Much of the following day was bright and sunny but finally gave way to more rain.

Shiva, the Auspicious One

Mahashivaratri is perhaps the most important day of the year for those who practice Shiva meditation. Fasting is a common practice on this day. In the Hindu pantheon, Shiva is limitless, formless and transcendent.  He is the one who draws everything back to its origins. His name literally means “the auspicious one.”

He is often called Shiva, the destroyer, but this is something of a misnomer. While indeed he is sometimes shown in a fearsome form he is no less formidable as the benevolent one, the great bestower of peace.

The lingam is prevalent as his symbol because the lingam is viewed as the closest to formlessness of any known form. At Swami Rama Sadhaka Grama, the crystal Shiva lingam is Shiva’s symbol.

I am Shiva, I am Shiva.

In the summer of 1970 after his initiation into samadhi by his master H.H. Swami Rama, Dr. Usharbudh Arya (now Swami Veda) chanted four verses of Shankaracharya’s Hymn to Shiva with us every evening. He says he cannot sing but those of us who were there can tell you that the manner in which he sang was not music but something much more. Each verse ends with the affirmation “I am Shiva, I am Shiva. Shivoham, shivoham.”

You might enjoy seeing Swami Veda’s translation of The Hymn to Shiva by Shankaracharya: http://www.swamivedablog.org/i-am-shiva

The Dance of Shiva

Swami Rama Sadhaka Grama is Virabhadra territory. Virabhadra Road and the small village bearing the same name remind us of a time outside of time where Shiva’s Dance began. Shivaratri 2014’s high winds, dark clouds and strong rains felt a bit like Shiva-Nataraja, the lord of dance, and the birth of Virabhadra, though far less frightful.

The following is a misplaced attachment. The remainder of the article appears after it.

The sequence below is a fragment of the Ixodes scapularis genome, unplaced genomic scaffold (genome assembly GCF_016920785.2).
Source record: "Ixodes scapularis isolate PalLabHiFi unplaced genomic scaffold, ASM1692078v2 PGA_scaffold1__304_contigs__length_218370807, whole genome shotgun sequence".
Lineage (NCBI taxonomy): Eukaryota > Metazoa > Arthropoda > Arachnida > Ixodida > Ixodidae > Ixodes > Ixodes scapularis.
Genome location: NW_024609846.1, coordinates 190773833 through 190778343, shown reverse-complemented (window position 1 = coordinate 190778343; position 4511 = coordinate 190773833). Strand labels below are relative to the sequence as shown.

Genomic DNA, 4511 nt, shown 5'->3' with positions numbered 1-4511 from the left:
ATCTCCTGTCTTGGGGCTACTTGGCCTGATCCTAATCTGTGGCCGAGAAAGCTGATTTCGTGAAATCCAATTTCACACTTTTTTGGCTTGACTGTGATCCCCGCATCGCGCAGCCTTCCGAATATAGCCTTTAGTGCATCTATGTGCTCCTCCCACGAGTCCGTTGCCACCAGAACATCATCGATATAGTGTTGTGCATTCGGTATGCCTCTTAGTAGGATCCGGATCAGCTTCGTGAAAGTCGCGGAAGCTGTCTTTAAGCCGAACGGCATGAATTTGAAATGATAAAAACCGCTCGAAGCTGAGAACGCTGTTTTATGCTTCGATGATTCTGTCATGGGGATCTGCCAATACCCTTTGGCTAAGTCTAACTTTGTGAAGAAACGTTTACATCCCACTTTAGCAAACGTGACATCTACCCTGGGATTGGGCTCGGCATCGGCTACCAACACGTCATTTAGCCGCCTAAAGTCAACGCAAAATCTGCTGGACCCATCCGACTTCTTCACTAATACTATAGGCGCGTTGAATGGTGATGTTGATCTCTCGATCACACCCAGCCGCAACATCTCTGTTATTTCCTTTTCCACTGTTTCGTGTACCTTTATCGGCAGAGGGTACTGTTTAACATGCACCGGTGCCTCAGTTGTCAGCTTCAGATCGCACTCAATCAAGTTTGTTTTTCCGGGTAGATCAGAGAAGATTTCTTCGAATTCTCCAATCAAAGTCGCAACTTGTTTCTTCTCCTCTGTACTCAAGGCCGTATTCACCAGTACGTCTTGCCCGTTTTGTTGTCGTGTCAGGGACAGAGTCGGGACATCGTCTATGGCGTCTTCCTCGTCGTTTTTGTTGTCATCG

Who was Virabhadra? You have to read the story of Parvati offering herself into the flames of the sacrificial fire at the grand puja given by her father, Prajapati, the progenitor of the universe. He had called a gathering of all the gods but did not invite his own daughter Parvati and her husband Shiva. Shiva had tried to dissuade his consort from going to her parents’ celebration but Parvati insisted on going nonetheless. Once there, hearing insults to her husband and herself, she leapt into the sacred fire. The Meditation Center in Minneapolis has an audio file of Dr. Arya telling the Story of Shiva at a summer retreat in the early 1970’s. It is a classic.

When Shiva saw through his third eye what had happened, he yanked a hair from his head and threw it to the ground. Up sprang a genie of sorts—Virabhadra-- whom Shiva ordered to go and destroy Prajapati’s puja and bring back the charred remains of Parvati. In a flash Virabhadra was back. Shiva lifted Parvati into his expansive arms and began his cosmic dance. At that impasse all the gods feared that Shiva would invoke the end of the world in a dance of destruction. They went to Vishnu and begged him to intercede. He did.